Go ahead and stare as hard as you can. No matter how good you are in playing “Spot the Difference”, you will never be able to tell the 2017 Vios and Yaris apart from their refreshed versions. Save for the now standard side skirt and rear lip spoiler on the Vios 1.5G (and some new colors), these two sub-compact cars look unchanged from the models Toyota Motor Philippines launched four years ago. Or are they? Pop the hood and you’ll see the words, “Dual VVT-i” embossed on the now silver-colored engine cover. This is where all that change is concentrated in and it makes a world of difference.
One can be overly critical of Toyota’s move to introduce the NR-series engine just now, but it’s better late than never. On paper, it makes the same sort of power and torque figures (107 horsepower, 140 Nm) as the NZ-series that it’s replacing, but it does so with cleaner emissions. It’s designed to be Euro-4 compliant out of the box and can be made to go Euro-5 with just some optimizations. Now, while this news is all good for Mother Earth, what does it mean for the drive? Simply put: this is the engine the Vios and Yaris should have come with from the get-go.
Before the new engine, the Vios and Yaris twins were noticeably coarse-sounding. Though improved sound insulation over the model years mostly reduced them to muffles, they’re still audible as the rev counter goes up. With the new 2NR-FE engine, it’s all gone. Twisting the key and the engine comes to life with a rather unconvincing tinny sound. But as it settles to its 700 rpm idling speed, it becomes remarkably quiet and smooth; better than anything the old powerplant could muster. From there, it moves from strength to strength. At lower rpms, it maintains that composure, maintaining its hushed nature while at higher rpms, it’s free from any vibration or harshness whatsoever.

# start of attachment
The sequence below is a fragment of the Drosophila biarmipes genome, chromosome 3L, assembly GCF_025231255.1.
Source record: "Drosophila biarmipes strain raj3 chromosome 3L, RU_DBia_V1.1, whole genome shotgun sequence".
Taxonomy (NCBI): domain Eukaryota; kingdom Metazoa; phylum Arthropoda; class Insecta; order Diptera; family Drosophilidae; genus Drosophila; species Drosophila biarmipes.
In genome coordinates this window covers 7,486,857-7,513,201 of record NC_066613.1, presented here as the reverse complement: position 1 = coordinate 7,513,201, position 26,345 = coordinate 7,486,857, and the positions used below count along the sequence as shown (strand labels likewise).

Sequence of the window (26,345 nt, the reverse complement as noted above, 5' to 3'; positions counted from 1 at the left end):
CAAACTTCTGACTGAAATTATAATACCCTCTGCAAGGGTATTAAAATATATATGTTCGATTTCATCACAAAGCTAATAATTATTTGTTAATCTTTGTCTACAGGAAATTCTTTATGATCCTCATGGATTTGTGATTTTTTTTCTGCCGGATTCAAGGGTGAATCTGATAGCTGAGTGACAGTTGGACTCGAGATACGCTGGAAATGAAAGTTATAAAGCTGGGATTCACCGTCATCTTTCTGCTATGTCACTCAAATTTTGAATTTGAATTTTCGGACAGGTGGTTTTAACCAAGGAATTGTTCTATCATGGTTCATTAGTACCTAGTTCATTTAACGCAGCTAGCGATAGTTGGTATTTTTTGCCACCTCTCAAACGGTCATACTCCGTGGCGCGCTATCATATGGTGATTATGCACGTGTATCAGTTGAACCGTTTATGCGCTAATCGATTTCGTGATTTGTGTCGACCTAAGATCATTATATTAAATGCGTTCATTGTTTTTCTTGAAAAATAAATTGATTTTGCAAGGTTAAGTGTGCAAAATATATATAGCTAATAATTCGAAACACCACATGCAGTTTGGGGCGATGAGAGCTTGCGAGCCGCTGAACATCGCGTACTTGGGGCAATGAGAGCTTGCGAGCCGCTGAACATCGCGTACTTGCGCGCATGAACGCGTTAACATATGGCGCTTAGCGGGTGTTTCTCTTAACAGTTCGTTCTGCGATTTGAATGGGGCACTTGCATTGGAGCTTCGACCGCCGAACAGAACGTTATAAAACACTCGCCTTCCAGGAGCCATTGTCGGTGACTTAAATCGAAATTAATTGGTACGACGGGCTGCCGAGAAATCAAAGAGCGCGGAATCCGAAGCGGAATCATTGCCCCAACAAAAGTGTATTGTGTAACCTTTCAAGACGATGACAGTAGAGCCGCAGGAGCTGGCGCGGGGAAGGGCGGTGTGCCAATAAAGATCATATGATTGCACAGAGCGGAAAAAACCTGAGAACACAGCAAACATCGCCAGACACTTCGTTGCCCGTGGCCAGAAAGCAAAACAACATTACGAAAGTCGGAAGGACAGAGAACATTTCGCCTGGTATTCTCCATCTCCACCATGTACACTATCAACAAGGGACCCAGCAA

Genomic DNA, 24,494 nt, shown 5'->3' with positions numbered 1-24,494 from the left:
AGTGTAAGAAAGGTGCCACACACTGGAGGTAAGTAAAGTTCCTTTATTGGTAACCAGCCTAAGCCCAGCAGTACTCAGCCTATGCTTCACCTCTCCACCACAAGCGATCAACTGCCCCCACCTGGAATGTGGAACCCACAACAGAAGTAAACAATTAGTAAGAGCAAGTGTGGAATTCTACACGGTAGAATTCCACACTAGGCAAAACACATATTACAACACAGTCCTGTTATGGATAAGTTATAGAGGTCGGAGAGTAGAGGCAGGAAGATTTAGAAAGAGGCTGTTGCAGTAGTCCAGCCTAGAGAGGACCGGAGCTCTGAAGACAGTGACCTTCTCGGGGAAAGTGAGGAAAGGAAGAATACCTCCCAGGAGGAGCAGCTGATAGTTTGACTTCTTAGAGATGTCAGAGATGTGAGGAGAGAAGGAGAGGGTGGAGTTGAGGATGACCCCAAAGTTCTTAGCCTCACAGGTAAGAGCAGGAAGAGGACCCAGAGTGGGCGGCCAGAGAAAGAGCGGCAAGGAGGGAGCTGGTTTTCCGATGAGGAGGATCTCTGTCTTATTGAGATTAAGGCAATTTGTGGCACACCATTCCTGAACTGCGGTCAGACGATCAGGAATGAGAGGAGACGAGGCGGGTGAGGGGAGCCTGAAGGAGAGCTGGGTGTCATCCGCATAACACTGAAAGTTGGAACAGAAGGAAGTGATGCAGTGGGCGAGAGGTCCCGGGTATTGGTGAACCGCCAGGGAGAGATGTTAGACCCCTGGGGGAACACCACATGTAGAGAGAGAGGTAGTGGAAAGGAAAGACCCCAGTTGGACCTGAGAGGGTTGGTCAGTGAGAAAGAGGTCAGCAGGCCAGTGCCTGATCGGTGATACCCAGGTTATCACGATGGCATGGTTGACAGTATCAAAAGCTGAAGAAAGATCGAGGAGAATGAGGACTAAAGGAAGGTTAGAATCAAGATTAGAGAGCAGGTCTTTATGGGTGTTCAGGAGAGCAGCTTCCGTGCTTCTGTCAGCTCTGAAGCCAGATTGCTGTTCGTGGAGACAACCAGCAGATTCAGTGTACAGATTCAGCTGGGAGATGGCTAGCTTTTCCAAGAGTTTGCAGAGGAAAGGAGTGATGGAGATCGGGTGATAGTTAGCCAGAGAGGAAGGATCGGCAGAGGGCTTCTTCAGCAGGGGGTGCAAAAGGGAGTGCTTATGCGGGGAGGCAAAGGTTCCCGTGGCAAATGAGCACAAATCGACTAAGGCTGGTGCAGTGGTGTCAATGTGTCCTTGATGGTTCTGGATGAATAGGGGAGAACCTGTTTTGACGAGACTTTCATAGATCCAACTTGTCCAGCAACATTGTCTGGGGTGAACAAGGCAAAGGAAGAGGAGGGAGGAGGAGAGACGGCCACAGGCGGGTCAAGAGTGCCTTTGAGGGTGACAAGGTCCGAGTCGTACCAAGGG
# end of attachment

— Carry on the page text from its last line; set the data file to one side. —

Apart from answering the clamor for a more refined driving experience, this new engine in the Vios and Yaris answers yet another glaring complaint experienced by owners: poor fuel economy. While it was excruciatingly hard to keep the “Eco” coaching light lit with the older powerplant, it’s almost always on in this new one save for full throttle applications. This observation is only backed up by actual fuel mileage where the new engine provides up to 7 percent better fuel economy especially during city driving; and though the engine plays a huge part in improving the overall fuel economy, the adoption of a CVT over the archaic 4-speed automatic helps too.